Tuesday, August 9, 2016

Senator Gustavo Rivera – Legislating Health Equity for the Bronx

Bronx Health REACH continues its series on individuals who have made a significant contribution to not only the Institute for Family Health, but to the African-American, Black and Latino communities in the Bronx where they have been strong activists for needed change. A notable member of this group of change agents is Senator Gustavo Rivera, a New York state senator representing the 33rd Senate District, covering the Bronx neighborhoods of Kingsbridge Heights, Kingsbridge, Fordham, University Heights, Van Nest, Tremont, East Tremont, and parts of Morrisania and Parkchester.

You would think being a member of the New York State Senate would be enough of a commitment of time and energy, but to also publicly commit to shedding twenty pounds? That type of commitment was made by State Senator Gustavo Rivera. Elected in 2010 to represent Bronx District 33 in the New York State Senate, Senator Rivera was aware of the health disparities many Bronx residents faced in his district. "Dr. Christopher Malone, who had been my long-time policy director was doing research on District 33 in the Bronx, and it became clear that there was enough data, demonstrating that health was an issue impacting Bronx residents, not just in my District, but in the rest of the Bronx as well, and it needed to be addressed," says Senator Rivera.

One of the first steps Senator Rivera took after getting elected was introducing legislation that would impact the overall health outcomes of his constituency. "I asked to be appointed as the ranking member of the New York Senate’s Health Committee since health care issues not only in the Bronx, but across New York State interested me policy wise, and if I wanted to enact legislation, this was an important step for me to take on a leadership role in that Committee."

A recent legislative success he has championed is bill S779, known as the "Happy Meal Bill" that has passed the Senate Health Committee. This bill sets nutritional standards for restaurants distributing incentive items aimed at children. "The idea is simple, you have a ten year old child that wants one of the X Men toys that comes with the meal; that child is not thinking about the Big Mac, large fries, and super-size soda that comes with it, they just want the toy. We felt it was important that certain nutritional requirements in terms of the amount of fat, sugar, and caloric amounts be met when an incentive item is offered with a meal.”

Another bill Senator Rivera has been working to pass is a requirement for all sugar sweetened beverages sold in New York State have a warning label (Senate Bill S 6435 & Assembly Bill 2320-B). Unfortunately when legislation came up for a vote this past May, the bill failed to pass the Agriculture Committee. "It is rare for some pieces of legislation, when introduced, to be passed immediately. In this case, there are people who oppose the idea of labeling what they see as a benign product. Many do not understand that the reason the soda and fast food industry has had success in selling their products is that the salt, fat and sugar content go right to the pleasure centers of our brain - they make us feel good, but excessive consumption of sugar, fat, or salt causes serious negative health outcomes.”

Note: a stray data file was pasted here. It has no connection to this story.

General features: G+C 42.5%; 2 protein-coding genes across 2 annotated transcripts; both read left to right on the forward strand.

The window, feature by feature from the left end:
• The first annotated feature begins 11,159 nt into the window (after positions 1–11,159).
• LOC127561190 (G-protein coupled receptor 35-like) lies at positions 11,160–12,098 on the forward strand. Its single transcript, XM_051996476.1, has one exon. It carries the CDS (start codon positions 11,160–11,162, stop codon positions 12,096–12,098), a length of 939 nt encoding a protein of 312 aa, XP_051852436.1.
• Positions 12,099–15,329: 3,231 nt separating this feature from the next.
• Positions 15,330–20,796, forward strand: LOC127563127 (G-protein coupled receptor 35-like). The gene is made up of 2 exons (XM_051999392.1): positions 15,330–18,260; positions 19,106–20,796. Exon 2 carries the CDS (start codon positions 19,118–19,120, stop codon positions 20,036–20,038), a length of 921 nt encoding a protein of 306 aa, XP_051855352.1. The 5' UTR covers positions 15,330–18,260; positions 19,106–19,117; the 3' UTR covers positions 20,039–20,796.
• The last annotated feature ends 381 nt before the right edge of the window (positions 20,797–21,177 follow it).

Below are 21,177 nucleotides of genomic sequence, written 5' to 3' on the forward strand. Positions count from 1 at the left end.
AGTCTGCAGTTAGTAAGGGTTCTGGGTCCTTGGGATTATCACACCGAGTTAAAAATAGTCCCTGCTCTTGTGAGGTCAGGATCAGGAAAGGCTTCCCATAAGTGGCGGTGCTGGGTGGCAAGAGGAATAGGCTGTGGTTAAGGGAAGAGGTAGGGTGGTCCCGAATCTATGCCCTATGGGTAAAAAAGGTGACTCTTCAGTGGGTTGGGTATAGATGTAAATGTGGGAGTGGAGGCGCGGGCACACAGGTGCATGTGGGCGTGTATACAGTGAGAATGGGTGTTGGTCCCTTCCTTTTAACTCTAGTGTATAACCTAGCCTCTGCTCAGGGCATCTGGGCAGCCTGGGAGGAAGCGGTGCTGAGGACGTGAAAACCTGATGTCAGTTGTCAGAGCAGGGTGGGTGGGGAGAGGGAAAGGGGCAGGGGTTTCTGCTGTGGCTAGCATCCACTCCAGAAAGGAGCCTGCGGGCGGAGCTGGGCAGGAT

Even though this bill has stalled for the moment, there has been some positive change since many fast food establishments are now under pressure to reconsider their food offerings. "McDonalds is now offering some healthy choices such as fruit and water with children's meals, and when one company starts doing that, all the others offer similar alternatives, creating smaller positive changes."

When Senator Rivera came together with Bronx Borough President Ruben Diaz Jr. in 2011 to form the Bronx CAN (Change Attitudes Now) Health Initiative, Senator Rivera decided to make a public commitment to lose weight. “I wanted to use myself as the model since I live in the same Bronx neighborhood as many of my constituents, and have the same access (or lack thereof) to healthy food options and places to exercise for free or low cost. Would I be able to lose weight and maintain a more healthy lifestyle given the choices in my community?” He lost 30 pounds back in 2011 but has since gained most of the weight back. “When I turned forty last November I had a small health scare which made me realize that the one thing I had not been doing on a regular basis was getting more physical activity, so I am committed to losing fifty pounds for this year by eating smaller portions and exercising on a daily basis.”

When asked what it would take to improve the Bronx ranking as the unhealthiest county in New York State, Senator Rivera replies, “From the Robert Wood Johnson Foundation County Health Rankings & Roadmaps report there is clear evidence that health disparities are directly connected to socio economic conditions. When you have consistently high unemployment rates, high poverty rates, food deserts, lack of access to fruits and vegetables as we do in the Bronx, all of these things are going to have a direct impact on the health and well-being of its residents. This is generational which means we cannot easily just snap our fingers and wish it away. However I believe with the work of the many community organizations partnering on Bronx CAN and other initiatives, combined with the work of elected officials, the needle can be moved.”

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